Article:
Dual-core 1GHz CPU, 1GB RAM, Video Acceleration, HDMI output and 3G connectivity: these are the specs of an average smartphone these days. Not long ago, these were the features of a fully functional desktop or laptop computer. I still have a three-year-old HP laptop that is lesser privileged than my Samsung Galaxy S.
With phones carrying more horsepower than computers, why not utilize the full potential. Canonical is doing exactly that by announcing a product called Ubuntu for Android that will bring the open-source Linux distribution to its younger cousin developed for smartphones.
You would need a docking station with capability and hardware support for HDMI and USB, and you are ready to leverage the full power of your phone and the open-source Ubuntu. You carry just your most-personal device, the phone, and get all the different personalities – phone, tablet and desktop – into the phone.
Canonical founder Mark Shuttlewoth said in a blog post, “It’s a lightweight way to be – everything seamlessly available with the right interface for the right form factor, with no hassles syncing. It just works, the way Ubuntu should. Lots of work behind the scenes to make both systems share what they need to share, but the desktop is a no-compromise desktop.”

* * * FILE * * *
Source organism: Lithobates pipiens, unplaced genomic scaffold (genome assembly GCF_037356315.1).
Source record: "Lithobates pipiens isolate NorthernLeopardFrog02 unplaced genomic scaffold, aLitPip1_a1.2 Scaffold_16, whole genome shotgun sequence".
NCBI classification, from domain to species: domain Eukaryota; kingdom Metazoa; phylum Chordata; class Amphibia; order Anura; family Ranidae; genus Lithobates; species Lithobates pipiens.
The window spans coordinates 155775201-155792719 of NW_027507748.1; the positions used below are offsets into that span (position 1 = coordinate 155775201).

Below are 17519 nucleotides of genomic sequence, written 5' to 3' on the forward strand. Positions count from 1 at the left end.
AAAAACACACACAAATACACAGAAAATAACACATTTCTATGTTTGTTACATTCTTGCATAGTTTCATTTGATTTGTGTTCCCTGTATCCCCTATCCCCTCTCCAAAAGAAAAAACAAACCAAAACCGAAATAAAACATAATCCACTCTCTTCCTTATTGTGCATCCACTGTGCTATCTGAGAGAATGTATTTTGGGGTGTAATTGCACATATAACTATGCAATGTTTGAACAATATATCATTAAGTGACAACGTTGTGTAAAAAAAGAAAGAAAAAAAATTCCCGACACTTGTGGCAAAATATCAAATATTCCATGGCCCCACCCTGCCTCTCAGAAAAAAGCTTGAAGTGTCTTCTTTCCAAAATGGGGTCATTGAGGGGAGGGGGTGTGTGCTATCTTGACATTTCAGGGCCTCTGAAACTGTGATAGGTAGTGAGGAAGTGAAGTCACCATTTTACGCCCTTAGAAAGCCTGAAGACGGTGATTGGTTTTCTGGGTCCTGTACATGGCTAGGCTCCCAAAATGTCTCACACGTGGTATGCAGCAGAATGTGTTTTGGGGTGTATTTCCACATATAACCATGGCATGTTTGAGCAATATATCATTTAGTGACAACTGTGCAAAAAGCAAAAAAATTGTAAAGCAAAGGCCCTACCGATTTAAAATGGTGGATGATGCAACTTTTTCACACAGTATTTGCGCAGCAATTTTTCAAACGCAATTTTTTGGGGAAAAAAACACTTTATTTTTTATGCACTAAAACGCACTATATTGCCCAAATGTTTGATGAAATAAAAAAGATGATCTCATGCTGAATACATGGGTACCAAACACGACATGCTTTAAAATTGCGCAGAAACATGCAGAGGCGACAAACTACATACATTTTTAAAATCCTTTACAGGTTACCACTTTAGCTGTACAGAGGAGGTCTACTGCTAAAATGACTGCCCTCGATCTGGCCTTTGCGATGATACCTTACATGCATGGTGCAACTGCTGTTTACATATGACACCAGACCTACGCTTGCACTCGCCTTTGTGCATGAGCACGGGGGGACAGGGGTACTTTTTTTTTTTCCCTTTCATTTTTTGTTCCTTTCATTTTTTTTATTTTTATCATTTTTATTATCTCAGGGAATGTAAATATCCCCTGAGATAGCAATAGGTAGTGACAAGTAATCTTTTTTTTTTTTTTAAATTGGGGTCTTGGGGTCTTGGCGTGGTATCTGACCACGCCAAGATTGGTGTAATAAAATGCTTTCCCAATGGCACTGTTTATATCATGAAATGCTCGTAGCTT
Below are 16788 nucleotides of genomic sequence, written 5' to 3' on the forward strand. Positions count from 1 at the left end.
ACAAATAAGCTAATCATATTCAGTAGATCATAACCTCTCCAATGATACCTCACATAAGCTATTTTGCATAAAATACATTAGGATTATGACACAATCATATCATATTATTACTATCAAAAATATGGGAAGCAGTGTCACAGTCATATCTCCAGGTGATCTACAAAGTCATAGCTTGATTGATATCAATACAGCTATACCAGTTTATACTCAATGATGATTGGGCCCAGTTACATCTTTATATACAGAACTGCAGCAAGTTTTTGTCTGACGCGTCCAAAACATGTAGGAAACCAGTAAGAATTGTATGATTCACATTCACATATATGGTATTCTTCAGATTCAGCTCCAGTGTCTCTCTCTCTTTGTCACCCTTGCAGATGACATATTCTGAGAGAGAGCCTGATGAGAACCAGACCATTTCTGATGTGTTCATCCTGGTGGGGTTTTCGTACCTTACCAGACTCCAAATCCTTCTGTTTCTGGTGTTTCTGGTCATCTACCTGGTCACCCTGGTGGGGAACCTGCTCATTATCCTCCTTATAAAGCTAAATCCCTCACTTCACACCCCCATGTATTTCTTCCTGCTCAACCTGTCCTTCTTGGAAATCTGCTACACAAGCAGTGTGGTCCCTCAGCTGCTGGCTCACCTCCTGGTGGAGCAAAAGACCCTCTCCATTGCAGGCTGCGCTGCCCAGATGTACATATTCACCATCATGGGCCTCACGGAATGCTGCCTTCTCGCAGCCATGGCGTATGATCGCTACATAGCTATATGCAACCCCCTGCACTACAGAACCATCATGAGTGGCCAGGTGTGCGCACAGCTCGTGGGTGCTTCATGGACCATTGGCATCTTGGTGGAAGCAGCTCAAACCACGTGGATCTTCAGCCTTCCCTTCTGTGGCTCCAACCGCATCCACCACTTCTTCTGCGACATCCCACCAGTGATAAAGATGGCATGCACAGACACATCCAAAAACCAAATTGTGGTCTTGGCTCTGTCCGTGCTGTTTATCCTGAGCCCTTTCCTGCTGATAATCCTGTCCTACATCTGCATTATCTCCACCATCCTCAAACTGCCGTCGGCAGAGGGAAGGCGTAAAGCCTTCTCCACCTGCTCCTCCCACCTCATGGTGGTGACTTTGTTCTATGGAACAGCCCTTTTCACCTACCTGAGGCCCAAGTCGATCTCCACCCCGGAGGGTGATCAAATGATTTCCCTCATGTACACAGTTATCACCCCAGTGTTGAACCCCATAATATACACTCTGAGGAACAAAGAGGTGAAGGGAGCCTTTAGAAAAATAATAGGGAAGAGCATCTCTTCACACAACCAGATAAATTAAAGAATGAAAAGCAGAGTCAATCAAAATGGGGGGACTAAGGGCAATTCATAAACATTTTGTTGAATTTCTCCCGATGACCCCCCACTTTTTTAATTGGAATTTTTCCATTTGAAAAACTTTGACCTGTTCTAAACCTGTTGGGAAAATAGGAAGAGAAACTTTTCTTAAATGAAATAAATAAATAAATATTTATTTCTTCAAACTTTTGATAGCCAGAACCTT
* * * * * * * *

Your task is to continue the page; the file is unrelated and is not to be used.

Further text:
Ubuntu and Android share the same kernel. When docked, the Ubuntu OS boots and runs concurrently with Android. This allows both mobile and desktop functionality to co-exist in different runtimes, providing the best of both worlds. Shared services and applications are delivered using a Convergence API module which ensures the tight integration between desktop and mobile environments. Work is balanced across the cores of the phone. When the handset is not docked, both CPU cores transfer their full power to Android.
Ubuntu for Android is capable of using the Android phone’s connectivity, including 3G network access, and also 4G, in countries where it is available.
Of course there are some limitations. Ubuntu for Android requires minimal custom hardware enablement, allowing fast and cost-efficient core integration. It requires a core based on Android 2.3 (Gingerbread) or any subsequent version. This can be a compelling reason to upgrade to multi-core handsets with more RAM, more storage, faster GPUs and CPUs. But that is justified with the power the phone can provide. The hardware requirements are straightforward and, with a broad range of ARM and x86 hardware supported, it can realistically be added to phones already in development.
This move will also create new markets and new opportunities. Phone manufactures will have increased competition and telecom operators will work on providing the best connectivities. For countries like India where the penetration of the phone has been much more than that of the PC, this can boost usage of computers and improve computer literacy. There would be cost savings on smaller companies and startups.
There can be further applications of Ubuntu for Android. You carry your presentation in your phone, plug it in to the dock that connects to the projector and voila! And TVs that transform into home PCs when you dock your Android phone. It opens up a whole new world of opportunities.
The smartphone is getting smarter.
Watch this intro video